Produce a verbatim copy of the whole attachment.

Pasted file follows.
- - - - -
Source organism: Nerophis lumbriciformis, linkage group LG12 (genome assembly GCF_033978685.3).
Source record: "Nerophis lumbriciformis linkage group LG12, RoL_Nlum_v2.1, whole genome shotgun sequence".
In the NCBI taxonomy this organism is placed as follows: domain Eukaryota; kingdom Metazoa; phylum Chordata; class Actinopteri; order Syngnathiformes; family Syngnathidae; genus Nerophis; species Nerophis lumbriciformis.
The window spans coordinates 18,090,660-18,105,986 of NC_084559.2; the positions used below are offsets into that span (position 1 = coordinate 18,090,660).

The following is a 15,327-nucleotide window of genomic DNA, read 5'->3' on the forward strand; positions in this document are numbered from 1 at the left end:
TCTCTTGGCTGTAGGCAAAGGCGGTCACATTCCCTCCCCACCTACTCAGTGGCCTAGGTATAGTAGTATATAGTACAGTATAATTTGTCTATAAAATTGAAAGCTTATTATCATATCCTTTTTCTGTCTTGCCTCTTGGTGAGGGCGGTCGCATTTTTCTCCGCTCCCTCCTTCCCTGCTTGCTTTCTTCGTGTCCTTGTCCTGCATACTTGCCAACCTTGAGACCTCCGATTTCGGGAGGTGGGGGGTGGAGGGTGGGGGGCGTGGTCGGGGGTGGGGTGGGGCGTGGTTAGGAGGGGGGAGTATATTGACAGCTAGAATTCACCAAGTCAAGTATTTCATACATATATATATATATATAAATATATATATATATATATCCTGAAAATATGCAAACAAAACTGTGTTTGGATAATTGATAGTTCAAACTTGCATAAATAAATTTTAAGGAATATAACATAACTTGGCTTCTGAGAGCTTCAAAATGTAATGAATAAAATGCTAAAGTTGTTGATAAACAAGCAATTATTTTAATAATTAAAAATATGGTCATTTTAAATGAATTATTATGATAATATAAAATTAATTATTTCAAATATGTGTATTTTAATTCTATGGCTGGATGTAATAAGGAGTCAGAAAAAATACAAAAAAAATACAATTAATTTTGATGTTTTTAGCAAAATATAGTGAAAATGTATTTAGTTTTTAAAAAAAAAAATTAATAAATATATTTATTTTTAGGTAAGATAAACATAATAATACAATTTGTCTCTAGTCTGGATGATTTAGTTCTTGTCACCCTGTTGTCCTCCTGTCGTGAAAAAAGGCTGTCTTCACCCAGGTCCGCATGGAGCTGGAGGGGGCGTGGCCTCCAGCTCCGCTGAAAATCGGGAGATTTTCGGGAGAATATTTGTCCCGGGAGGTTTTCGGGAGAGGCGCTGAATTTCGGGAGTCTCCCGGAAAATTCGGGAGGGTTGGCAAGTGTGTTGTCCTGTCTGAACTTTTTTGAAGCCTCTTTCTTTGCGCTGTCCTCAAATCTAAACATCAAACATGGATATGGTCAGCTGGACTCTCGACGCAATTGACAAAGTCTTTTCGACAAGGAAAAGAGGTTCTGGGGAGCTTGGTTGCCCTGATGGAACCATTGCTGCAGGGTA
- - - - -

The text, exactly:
Source organism: Nerophis lumbriciformis, linkage group LG12 (genome assembly GCF_033978685.3).
Source record: "Nerophis lumbriciformis linkage group LG12, RoL_Nlum_v2.1, whole genome shotgun sequence".
In the NCBI taxonomy this organism is placed as follows: domain Eukaryota; kingdom Metazoa; phylum Chordata; class Actinopteri; order Syngnathiformes; family Syngnathidae; genus Nerophis; species Nerophis lumbriciformis.
The window spans coordinates 18,090,660-18,105,986 of NC_084559.2; the positions used below are offsets into that span (position 1 = coordinate 18,090,660).

The following is a 15,327-nucleotide window of genomic DNA, read 5'->3' on the forward strand; positions in this document are numbered from 1 at the left end:
TCTCTTGGCTGTAGGCAAAGGCGGTCACATTCCCTCCCCACCTACTCAGTGGCCTAGGTATAGTAGTATATAGTACAGTATAATTTGTCTATAAAATTGAAAGCTTATTATCATATCCTTTTTCTGTCTTGCCTCTTGGTGAGGGCGGTCGCATTTTTCTCCGCTCCCTCCTTCCCTGCTTGCTTTCTTCGTGTCCTTGTCCTGCATACTTGCCAACCTTGAGACCTCCGATTTCGGGAGGTGGGGGGTGGAGGGTGGGGGGCGTGGTCGGGGGTGGGGTGGGGCGTGGTTAGGAGGGGGGAGTATATTGACAGCTAGAATTCACCAAGTCAAGTATTTCATACATATATATATATATATAAATATATATATATATATATCCTGAAAATATGCAAACAAAACTGTGTTTGGATAATTGATAGTTCAAACTTGCATAAATAAATTTTAAGGAATATAACATAACTTGGCTTCTGAGAGCTTCAAAATGTAATGAATAAAATGCTAAAGTTGTTGATAAACAAGCAATTATTTTAATAATTAAAAATATGGTCATTTTAAATGAATTATTATGATAATATAAAATTAATTATTTCAAATATGTGTATTTTAATTCTATGGCTGGATGTAATAAGGAGTCAGAAAAAATACAAAAAAAATACAATTAATTTTGATGTTTTTAGCAAAATATAGTGAAAATGTATTTAGTTTTTAAAAAAAAAAATTAATAAATATATTTATTTTTAGGTAAGATAAACATAATAATACAATTTGTCTCTAGTCTGGATGATTTAGTTCTTGTCACCCTGTTGTCCTCCTGTCGTGAAAAAAGGCTGTCTTCACCCAGGTCCGCATGGAGCTGGAGGGGGCGTGGCCTCCAGCTCCGCTGAAAATCGGGAGATTTTCGGGAGAATATTTGTCCCGGGAGGTTTTCGGGAGAGGCGCTGAATTTCGGGAGTCTCCCGGAAAATTCGGGAGGGTTGGCAAGTGTGTTGTCCTGTCTGAACTTTTTTGAAGCCTCTTTCTTTGCGCTGTCCTCAAATCTAAACATCAAACATGGATATGGTCAGCTGGACTCTCGACGCAATTGACAAAGTCTTTTCGACAAGGAAAAGAGGTTCTGGGGAGCTTGGTTGCCCTGATGGAACCATTGCTGCAGGGTA